Featured Research

Our religion research examines faith and how different faiths across the world evolve and change in the face of changing landscapes.

Featured Research Projects

Faith Communities Today

The series of ongoing research surveys and practical reports about congregational life is conducted and published by the Cooperative Congregational Studies Partnerships, a multi-faith group of religious researchers and faith groups, in a research partnership with Hartford International and members representing 25+ different faith groups.

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Exploring the Pandemic Impact on Congregation

A five-year, $5.3 million grant from Lilly Endowment Inc. funds the Hartford Institute for Religion Research project to explore how congregations are changing, innovating, and establishing new ministry practices in Christian faith communities across the nation as a result of the Covid-19 pandemic.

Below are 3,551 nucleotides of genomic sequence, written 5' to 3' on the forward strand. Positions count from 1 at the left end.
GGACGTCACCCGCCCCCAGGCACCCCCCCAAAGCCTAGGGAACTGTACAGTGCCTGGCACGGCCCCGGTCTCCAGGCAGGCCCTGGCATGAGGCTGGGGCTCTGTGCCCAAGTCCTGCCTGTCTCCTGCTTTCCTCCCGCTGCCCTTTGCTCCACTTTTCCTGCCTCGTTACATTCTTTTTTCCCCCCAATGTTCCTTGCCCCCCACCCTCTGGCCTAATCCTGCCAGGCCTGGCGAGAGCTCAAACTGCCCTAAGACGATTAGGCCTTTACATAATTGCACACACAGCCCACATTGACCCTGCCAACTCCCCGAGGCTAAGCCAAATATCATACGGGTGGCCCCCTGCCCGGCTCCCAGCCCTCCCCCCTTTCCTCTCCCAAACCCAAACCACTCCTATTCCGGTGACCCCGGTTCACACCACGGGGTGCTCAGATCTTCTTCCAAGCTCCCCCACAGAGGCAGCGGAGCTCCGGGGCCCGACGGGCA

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Serving in Diverse Faith Communities

The Louisville Institute has awarded a $44,150 grant for a Collaborative Inquiry Team project called “The Presence of Latinx Pastors in Non-Latinx Mainline Protestant Churches: Impact and Learning” to explore the impact of Latinx pastors on majority white or multicultural mainline Protestant churches in the Northeast region of the U.S.

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Aiding Veteran Recovery

Rev. Dr. Chris Antal, D.Min. ’17 is working to reduce distress and improve functioning in those with histories of morally injurious experiences from military service. His research included a ceremony where participants were able to share their stories.

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Meeting a Global Need

Dr. Vinding Niels Valdemar’s research and compares Muslim chaplaincy around Europe and the United States, while exploring Islamic leadership programs in hopes to bring new influence and training to the growing demand for Muslim chaplaincy in Europe.

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A Growing Muslim Population

A study conducted with the Faith Communities Today project reveals that the U.S. has seen a 31 percent increase in mosques between 2010 and 2020, reflecting a growing and evolving American Muslim population. The study also found mosques are increasing in suburbia and declining in downtown areas of major cities.

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